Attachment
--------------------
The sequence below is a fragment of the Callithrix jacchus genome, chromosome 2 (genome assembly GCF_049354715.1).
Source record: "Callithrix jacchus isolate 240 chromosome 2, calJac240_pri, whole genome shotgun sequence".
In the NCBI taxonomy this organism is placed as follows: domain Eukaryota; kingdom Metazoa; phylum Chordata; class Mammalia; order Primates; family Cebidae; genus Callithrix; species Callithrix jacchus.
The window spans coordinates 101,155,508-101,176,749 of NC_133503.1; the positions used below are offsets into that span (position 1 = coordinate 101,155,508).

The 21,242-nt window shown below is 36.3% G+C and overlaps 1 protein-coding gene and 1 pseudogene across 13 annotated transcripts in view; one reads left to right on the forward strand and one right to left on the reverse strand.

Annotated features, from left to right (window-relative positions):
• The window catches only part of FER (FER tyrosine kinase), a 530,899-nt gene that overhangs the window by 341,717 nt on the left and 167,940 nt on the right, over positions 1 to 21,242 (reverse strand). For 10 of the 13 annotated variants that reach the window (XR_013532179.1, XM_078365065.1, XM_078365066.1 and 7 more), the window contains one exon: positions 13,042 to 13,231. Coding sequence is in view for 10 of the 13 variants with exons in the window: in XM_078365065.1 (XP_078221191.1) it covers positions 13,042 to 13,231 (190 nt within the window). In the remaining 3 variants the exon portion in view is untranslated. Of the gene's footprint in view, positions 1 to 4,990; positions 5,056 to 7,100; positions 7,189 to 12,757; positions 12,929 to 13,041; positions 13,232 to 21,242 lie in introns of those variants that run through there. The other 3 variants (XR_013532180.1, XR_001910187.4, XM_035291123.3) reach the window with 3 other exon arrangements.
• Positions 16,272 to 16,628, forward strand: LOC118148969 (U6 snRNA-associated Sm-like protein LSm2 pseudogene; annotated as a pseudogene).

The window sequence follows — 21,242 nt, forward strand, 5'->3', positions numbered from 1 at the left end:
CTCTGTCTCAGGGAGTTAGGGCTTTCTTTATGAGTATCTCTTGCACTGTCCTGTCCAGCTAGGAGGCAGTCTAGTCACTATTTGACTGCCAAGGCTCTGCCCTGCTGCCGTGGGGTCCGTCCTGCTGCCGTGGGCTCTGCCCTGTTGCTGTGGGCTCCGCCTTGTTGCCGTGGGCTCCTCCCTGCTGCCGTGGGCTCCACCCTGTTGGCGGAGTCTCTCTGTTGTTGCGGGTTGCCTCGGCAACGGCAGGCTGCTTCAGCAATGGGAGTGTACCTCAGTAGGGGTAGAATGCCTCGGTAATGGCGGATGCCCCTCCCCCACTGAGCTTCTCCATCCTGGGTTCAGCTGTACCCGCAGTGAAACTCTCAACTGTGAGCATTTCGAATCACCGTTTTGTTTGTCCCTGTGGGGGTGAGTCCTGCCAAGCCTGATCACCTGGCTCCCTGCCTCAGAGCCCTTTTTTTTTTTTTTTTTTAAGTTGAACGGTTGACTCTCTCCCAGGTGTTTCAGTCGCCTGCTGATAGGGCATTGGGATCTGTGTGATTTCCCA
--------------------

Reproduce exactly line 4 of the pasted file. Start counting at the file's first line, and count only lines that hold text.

The window spans coordinates 101,155,508-101,176,749 of NC_133503.1; the positions used below are offsets into that span (position 1 = coordinate 101,155,508).